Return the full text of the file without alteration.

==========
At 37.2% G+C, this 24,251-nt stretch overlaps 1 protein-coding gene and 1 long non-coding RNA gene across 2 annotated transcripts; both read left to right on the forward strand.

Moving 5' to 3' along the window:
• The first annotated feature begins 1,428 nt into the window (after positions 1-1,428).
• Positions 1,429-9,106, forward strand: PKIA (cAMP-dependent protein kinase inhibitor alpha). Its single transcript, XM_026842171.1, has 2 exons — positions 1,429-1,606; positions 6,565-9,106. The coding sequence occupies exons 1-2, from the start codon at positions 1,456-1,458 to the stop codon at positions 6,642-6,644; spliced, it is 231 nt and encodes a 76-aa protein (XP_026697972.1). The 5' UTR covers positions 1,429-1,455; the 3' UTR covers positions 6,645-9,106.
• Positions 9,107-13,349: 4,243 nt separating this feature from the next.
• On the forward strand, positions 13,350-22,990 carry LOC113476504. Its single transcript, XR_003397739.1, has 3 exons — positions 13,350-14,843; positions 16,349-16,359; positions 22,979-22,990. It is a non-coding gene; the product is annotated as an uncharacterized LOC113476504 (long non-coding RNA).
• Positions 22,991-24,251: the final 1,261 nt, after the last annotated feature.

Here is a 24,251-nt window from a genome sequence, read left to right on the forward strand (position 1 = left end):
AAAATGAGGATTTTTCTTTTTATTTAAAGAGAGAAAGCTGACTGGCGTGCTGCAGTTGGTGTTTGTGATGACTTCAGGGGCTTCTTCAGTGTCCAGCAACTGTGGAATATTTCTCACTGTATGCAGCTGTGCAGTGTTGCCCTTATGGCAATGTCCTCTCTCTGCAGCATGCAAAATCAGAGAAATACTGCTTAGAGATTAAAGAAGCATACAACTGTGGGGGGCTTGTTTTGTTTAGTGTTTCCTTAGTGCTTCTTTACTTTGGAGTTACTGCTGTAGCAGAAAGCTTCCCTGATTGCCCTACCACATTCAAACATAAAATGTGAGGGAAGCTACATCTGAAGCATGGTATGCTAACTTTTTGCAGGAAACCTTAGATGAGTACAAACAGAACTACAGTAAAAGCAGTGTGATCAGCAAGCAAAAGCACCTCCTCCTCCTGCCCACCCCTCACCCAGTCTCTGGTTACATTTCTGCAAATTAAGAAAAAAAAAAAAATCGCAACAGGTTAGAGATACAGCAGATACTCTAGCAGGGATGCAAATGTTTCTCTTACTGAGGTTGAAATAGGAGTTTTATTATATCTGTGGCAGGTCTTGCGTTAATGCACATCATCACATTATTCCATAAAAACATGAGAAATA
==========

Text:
At 37.2% G+C, this 24,251-nt stretch overlaps 1 protein-coding gene and 1 long non-coding RNA gene across 2 annotated transcripts; both read left to right on the forward strand.

Moving 5' to 3' along the window:
• The first annotated feature begins 1,428 nt into the window (after positions 1-1,428).
• Positions 1,429-9,106, forward strand: PKIA (cAMP-dependent protein kinase inhibitor alpha). Its single transcript, XM_026842171.1, has 2 exons — positions 1,429-1,606; positions 6,565-9,106. The coding sequence occupies exons 1-2, from the start codon at positions 1,456-1,458 to the stop codon at positions 6,642-6,644; spliced, it is 231 nt and encodes a 76-aa protein (XP_026697972.1). The 5' UTR covers positions 1,429-1,455; the 3' UTR covers positions 6,645-9,106.
• Positions 9,107-13,349: 4,243 nt separating this feature from the next.
• On the forward strand, positions 13,350-22,990 carry LOC113476504. Its single transcript, XR_003397739.1, has 3 exons — positions 13,350-14,843; positions 16,349-16,359; positions 22,979-22,990. It is a non-coding gene; the product is annotated as an uncharacterized LOC113476504 (long non-coding RNA).
• Positions 22,991-24,251: the final 1,261 nt, after the last annotated feature.

Here is a 24,251-nt window from a genome sequence, read left to right on the forward strand (position 1 = left end):
AAAATGAGGATTTTTCTTTTTATTTAAAGAGAGAAAGCTGACTGGCGTGCTGCAGTTGGTGTTTGTGATGACTTCAGGGGCTTCTTCAGTGTCCAGCAACTGTGGAATATTTCTCACTGTATGCAGCTGTGCAGTGTTGCCCTTATGGCAATGTCCTCTCTCTGCAGCATGCAAAATCAGAGAAATACTGCTTAGAGATTAAAGAAGCATACAACTGTGGGGGGCTTGTTTTGTTTAGTGTTTCCTTAGTGCTTCTTTACTTTGGAGTTACTGCTGTAGCAGAAAGCTTCCCTGATTGCCCTACCACATTCAAACATAAAATGTGAGGGAAGCTACATCTGAAGCATGGTATGCTAACTTTTTGCAGGAAACCTTAGATGAGTACAAACAGAACTACAGTAAAAGCAGTGTGATCAGCAAGCAAAAGCACCTCCTCCTCCTGCCCACCCCTCACCCAGTCTCTGGTTACATTTCTGCAAATTAAGAAAAAAAAAAAAATCGCAACAGGTTAGAGATACAGCAGATACTCTAGCAGGGATGCAAATGTTTCTCTTACTGAGGTTGAAATAGGAGTTTTATTATATCTGTGGCAGGTCTTGCGTTAATGCACATCATCACATTATTCCATAAAAACATGAGAAATA